Symbols of the world's religions



Delia Deleon

All Saints, Mystics, and Lovers of God know these thorns and briars, for the path they tread, bears them as a signpost. Once started, travelers on that path cannot, even if they would, turn back, for they are consumed ceaselessly with the love and desire for the Divine[;] it is a nostalgia or a glimpse that haunts them, and drives them ever on in more Love for the Beloved. If the end be martyrdom or an ecstasy, both are the same, for they go with the Beloved's name on their lips, and a certainty of knowing that no cruelty of the world can take away.

So went St. Joan of Arc to the stake, rather than deny her Voices; so was Mansur Hallaj crucified by the ignorant masses, because he would not retract his declaration that he was God. So St. Francis of Assisi turned away from a life of sin, consumed with love for Jesus, and humbly and willingly endured hardships and poverty embracing the lepers, hailing all as his brethren, even "Brother Sun" and "Sister Moon" for everywhere was the face of his Beloved, Jesus.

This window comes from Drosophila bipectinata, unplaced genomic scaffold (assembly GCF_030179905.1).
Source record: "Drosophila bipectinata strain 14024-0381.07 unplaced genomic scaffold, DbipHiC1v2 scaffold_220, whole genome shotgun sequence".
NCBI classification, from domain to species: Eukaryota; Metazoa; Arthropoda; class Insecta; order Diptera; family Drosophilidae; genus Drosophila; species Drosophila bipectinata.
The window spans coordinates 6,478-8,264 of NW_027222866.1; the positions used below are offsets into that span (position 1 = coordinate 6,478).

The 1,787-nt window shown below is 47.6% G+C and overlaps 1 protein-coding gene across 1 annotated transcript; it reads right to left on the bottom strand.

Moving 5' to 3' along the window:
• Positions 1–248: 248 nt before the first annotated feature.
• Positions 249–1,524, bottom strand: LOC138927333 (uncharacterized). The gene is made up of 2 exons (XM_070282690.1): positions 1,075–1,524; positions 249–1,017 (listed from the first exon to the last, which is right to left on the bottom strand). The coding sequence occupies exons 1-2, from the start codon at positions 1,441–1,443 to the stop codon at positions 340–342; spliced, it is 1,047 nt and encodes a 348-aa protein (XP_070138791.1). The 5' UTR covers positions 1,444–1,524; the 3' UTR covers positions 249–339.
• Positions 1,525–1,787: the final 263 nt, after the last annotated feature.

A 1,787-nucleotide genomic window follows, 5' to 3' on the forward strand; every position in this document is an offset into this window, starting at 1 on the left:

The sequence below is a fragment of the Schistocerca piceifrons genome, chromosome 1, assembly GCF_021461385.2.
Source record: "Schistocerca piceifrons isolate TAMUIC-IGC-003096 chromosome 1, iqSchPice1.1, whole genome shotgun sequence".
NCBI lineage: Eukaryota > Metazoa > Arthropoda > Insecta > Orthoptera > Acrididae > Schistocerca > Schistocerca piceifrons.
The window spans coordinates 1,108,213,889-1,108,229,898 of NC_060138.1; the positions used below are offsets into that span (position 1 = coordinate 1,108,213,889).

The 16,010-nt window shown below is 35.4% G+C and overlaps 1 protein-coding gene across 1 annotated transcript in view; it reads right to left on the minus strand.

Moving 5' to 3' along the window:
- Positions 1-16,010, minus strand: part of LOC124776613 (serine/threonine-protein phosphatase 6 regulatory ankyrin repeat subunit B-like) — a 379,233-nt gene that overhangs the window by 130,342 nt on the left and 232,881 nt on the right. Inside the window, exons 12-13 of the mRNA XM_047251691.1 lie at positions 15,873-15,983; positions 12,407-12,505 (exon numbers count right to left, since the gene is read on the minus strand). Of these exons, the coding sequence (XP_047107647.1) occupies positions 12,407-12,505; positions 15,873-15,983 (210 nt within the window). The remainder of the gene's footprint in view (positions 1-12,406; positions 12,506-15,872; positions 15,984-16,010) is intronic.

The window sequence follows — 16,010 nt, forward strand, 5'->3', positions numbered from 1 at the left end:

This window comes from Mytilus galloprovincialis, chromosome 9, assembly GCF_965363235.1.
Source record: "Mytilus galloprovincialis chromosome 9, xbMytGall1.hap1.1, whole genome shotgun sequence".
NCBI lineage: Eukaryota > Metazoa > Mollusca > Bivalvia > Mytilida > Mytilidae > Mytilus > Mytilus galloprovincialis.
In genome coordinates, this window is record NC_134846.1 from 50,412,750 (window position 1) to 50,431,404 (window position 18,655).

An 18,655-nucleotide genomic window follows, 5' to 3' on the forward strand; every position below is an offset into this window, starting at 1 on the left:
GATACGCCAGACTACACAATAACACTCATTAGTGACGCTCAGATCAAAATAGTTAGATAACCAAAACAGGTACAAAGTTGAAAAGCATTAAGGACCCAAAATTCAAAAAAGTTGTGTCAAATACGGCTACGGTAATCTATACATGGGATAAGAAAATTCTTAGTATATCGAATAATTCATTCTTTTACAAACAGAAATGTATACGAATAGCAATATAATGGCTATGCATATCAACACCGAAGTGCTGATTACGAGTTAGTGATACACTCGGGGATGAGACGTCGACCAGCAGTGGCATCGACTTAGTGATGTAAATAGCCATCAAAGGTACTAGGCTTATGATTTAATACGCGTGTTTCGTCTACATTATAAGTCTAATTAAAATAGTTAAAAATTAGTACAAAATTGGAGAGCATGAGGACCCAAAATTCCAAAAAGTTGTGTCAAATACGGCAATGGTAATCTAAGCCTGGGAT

So, Akhenaton, the God-intoxicated Pharaoh of Egypt, struggling against the worn-out creeds of a corrupt priesthood, sang the praises of the One God, in words that show the strength and truth of his Vision.

What is this divine fever that through the ages has moved countless men and women to renounce joyfully all the things that the rest of mankind hold so dear? Possessions, fame, security, family, in fact everything that the majority spend their lives and energies accumulating.


THE OCEAN OF LOVE, pp. 131-132
1991 © Meher Baba Association


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